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Polis Recap: Yuval Levin

Polis Recap: Egan Visiting Professor Yuval Levin

By Sophie Yost ('26)

On March 20th, American Grand Strategy, the DeWitt Wallace Center for Media & Democracy, and Polis: Center for Politics, hosted Egan Visiting Professor Yuval Levin to discuss his upcoming book, "American Covenant: How the Constitution Unified Our Nation – And Could Again." Levin, also the Director of Social, Cultural, and Constitutional studies at the American Enterprise Institute, was joined by Philip M. Napoli, the James M. Shepley Professor of Public Policy and the Director of the DeWitt Wallace Center for Media & Democracy. 

Levin began by outlining the main themes of his book, emphasizing that the U.S. Constitution provides the framework necessary for achieving national unity. He highlighted his personal journey as an immigrant to the United States, which influenced his deep appreciation for American ideals and the Constitution. Throughout the discussion, Levin and Napoli delved into the themes of political polarization, the challenges of maintaining unity in a diverse nation, and the importance of the Constitution in guiding the country through periods of division. Levin emphasized that unity is not a static condition but an ongoing activity that requires constant effort and compromise. He highlighted the importance of working across the aisle and engaging in constructive discussions, noting that “we spend too much time in our own silos with people we agree with…that makes it very hard for our kind of confrontational politics to really work.”  

The biggest problem regarding polarization that we face today comes from within the parties. He argues that “the loss of the nack for accommodation and coalition building expresses itself first within the parties, and then between the parties.” Levin noted that the cohesiveness of the Democrat and Republican parties is what makes our ability to compromise so difficult. He said that the intra-party factions have made some of the most significant kinds of social change in American history, but now we refuse to allow for any disagreement among the members of our own parties. Levin argued that while the U.S. Constitution is not perfect, it provides a sophisticated framework for addressing the diverse and divided nature of American democracy.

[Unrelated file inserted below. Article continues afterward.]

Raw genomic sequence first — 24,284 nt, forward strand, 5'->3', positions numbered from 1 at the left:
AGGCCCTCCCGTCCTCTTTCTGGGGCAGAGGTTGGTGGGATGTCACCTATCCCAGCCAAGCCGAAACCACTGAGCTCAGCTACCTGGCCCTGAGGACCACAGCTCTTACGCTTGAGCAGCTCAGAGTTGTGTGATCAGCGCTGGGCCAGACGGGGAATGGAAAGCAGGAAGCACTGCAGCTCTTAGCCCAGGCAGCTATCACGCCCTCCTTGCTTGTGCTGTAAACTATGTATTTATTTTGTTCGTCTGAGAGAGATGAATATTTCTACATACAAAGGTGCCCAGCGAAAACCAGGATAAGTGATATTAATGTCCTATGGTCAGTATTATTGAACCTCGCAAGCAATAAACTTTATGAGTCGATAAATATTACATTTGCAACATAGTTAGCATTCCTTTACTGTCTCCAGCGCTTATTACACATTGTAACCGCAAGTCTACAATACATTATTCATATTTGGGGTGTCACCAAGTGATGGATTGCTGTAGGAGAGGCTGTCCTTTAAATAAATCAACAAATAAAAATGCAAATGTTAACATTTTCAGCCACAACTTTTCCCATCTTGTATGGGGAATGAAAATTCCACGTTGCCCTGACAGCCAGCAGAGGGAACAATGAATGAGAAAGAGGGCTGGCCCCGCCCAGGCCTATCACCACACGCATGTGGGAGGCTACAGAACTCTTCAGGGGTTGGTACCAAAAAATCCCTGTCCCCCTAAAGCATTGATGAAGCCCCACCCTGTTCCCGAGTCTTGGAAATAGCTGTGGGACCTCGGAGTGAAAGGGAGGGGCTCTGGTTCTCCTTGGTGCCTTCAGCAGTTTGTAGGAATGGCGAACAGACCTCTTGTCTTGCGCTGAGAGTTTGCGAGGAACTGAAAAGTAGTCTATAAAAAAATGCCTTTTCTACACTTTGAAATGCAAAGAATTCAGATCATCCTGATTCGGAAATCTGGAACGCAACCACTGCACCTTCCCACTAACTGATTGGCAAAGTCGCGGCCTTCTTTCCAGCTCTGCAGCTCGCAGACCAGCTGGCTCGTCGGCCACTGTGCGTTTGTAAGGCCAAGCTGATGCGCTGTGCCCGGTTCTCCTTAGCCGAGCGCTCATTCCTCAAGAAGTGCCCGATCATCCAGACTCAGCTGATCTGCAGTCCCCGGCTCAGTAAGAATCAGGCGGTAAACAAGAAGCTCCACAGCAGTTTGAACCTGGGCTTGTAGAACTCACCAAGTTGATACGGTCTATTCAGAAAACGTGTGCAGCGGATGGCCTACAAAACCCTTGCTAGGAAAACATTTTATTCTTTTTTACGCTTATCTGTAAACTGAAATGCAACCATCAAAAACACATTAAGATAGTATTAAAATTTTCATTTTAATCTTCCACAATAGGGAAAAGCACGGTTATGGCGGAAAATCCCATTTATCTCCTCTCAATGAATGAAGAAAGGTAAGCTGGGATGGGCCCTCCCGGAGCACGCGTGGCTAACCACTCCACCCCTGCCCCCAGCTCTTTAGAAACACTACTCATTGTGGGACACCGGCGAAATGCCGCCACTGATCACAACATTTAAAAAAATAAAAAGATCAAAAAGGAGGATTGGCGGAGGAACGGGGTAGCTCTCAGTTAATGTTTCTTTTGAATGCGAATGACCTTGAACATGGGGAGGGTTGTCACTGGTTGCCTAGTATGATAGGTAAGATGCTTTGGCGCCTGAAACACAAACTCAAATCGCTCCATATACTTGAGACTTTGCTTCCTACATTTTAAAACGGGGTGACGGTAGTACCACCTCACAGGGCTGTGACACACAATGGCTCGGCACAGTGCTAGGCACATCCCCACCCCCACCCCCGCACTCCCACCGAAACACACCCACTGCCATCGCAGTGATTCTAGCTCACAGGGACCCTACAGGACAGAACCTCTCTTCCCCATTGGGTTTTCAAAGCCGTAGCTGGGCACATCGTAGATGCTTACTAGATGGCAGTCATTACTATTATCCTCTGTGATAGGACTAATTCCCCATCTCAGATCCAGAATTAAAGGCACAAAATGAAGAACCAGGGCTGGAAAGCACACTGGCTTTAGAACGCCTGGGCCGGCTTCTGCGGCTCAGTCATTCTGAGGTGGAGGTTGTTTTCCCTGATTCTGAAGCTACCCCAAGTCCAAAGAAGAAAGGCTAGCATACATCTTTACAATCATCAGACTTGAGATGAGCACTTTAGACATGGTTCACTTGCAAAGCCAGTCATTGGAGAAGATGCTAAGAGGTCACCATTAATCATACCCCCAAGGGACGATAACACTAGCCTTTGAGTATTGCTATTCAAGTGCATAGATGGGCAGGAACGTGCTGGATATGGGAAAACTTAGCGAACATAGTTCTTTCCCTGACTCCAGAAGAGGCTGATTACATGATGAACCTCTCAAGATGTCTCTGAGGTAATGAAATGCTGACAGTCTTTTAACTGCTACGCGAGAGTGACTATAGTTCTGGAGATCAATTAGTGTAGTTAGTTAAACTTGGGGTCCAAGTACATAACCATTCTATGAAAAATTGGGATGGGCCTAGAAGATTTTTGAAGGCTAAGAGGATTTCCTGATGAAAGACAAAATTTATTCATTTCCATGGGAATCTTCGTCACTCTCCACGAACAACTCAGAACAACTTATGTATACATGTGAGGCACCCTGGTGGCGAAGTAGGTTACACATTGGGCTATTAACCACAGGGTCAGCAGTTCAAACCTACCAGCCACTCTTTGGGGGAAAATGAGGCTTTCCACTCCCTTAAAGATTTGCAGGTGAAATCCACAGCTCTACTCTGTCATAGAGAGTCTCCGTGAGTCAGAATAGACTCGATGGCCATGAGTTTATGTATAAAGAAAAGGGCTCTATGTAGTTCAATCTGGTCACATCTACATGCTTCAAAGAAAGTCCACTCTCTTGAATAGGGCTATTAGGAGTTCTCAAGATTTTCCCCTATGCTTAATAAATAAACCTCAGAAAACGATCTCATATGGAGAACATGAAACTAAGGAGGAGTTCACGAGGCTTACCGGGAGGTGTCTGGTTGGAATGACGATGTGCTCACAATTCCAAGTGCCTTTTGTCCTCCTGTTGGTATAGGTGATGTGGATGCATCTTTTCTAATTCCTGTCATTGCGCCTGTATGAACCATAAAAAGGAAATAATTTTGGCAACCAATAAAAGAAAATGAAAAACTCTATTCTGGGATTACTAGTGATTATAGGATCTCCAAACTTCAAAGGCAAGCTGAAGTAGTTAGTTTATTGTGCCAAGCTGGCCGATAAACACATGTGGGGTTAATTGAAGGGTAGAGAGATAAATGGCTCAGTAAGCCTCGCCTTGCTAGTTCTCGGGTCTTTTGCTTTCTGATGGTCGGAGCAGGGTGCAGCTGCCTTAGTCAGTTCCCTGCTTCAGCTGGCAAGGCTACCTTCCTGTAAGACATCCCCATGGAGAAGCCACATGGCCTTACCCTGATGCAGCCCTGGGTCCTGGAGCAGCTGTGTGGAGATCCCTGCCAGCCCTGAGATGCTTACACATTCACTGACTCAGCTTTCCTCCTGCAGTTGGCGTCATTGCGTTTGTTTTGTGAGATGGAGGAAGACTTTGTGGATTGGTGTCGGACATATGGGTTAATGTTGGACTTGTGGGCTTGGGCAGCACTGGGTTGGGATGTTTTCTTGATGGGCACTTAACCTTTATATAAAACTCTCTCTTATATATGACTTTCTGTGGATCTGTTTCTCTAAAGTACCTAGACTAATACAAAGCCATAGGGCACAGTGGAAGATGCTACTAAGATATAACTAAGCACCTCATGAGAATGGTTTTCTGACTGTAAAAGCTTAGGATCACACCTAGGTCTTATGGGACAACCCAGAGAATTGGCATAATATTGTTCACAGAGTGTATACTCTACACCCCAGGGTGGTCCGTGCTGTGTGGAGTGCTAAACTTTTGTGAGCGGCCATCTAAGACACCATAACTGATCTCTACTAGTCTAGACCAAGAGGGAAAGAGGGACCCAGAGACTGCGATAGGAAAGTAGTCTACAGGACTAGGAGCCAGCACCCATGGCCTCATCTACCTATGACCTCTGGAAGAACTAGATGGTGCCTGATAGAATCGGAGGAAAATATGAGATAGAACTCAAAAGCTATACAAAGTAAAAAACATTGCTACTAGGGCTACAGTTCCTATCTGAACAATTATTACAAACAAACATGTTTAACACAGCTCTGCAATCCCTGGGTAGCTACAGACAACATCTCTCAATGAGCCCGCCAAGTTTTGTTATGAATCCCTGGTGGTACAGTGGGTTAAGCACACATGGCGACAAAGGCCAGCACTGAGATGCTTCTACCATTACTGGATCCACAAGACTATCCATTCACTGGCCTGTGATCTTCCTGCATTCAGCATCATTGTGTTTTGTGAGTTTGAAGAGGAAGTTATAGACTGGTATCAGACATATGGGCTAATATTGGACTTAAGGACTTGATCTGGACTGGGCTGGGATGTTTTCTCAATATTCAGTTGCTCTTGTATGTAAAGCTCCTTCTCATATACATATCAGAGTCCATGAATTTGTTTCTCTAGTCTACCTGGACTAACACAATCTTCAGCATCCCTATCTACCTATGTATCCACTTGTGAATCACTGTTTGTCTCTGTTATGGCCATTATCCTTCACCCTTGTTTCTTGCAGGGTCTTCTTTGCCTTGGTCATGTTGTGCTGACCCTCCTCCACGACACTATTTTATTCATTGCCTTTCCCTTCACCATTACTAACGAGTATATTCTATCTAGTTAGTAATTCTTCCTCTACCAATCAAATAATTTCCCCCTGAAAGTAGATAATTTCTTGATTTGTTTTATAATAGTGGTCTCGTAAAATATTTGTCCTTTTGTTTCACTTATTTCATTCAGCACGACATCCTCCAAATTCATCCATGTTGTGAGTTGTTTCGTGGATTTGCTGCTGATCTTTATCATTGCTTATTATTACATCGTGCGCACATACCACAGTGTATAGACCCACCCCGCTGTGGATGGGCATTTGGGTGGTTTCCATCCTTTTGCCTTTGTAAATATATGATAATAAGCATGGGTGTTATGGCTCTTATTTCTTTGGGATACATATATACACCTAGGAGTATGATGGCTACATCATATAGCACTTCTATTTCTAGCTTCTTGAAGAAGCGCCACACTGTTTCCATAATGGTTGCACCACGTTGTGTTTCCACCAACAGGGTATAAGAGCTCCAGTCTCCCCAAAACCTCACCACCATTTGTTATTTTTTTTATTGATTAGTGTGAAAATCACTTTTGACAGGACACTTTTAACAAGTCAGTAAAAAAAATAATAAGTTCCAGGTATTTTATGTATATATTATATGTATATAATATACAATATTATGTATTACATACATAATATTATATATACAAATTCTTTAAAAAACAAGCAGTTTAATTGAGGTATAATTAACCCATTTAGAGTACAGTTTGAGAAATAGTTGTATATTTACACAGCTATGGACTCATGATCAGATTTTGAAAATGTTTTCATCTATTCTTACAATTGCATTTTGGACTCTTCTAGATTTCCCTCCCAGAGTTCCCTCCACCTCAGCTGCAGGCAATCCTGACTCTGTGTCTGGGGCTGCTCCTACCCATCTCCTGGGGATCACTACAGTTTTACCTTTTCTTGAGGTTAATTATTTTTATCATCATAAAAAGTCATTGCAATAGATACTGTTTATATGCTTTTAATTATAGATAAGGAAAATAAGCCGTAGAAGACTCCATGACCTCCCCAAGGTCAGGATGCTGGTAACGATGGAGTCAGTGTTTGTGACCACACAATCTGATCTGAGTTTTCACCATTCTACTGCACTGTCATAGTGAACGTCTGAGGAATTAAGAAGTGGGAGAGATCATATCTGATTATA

At the end of the conversation, Napoli asked Levin about the advice he would give to the undergraduate and graduate students in the room who want to make a change. He urged young people to continue to think about the future of American politics, encouraging them to consider what kind of change they want to see. The way to be influential in Washington, he claims, is to do the dirty work of thinking through arguments and working with people whom you disagree with. Levin expressed his optimism about the future of American democracy, emphasizing that change comes from thoughtful engagement and a commitment to the principles of the U.S. Constitution: “The longer I have worked in politics, the less cynical I have become about it.” He urged attendees to reject cynicism and to believe in the potential of the American political system to address the challenges of our time.

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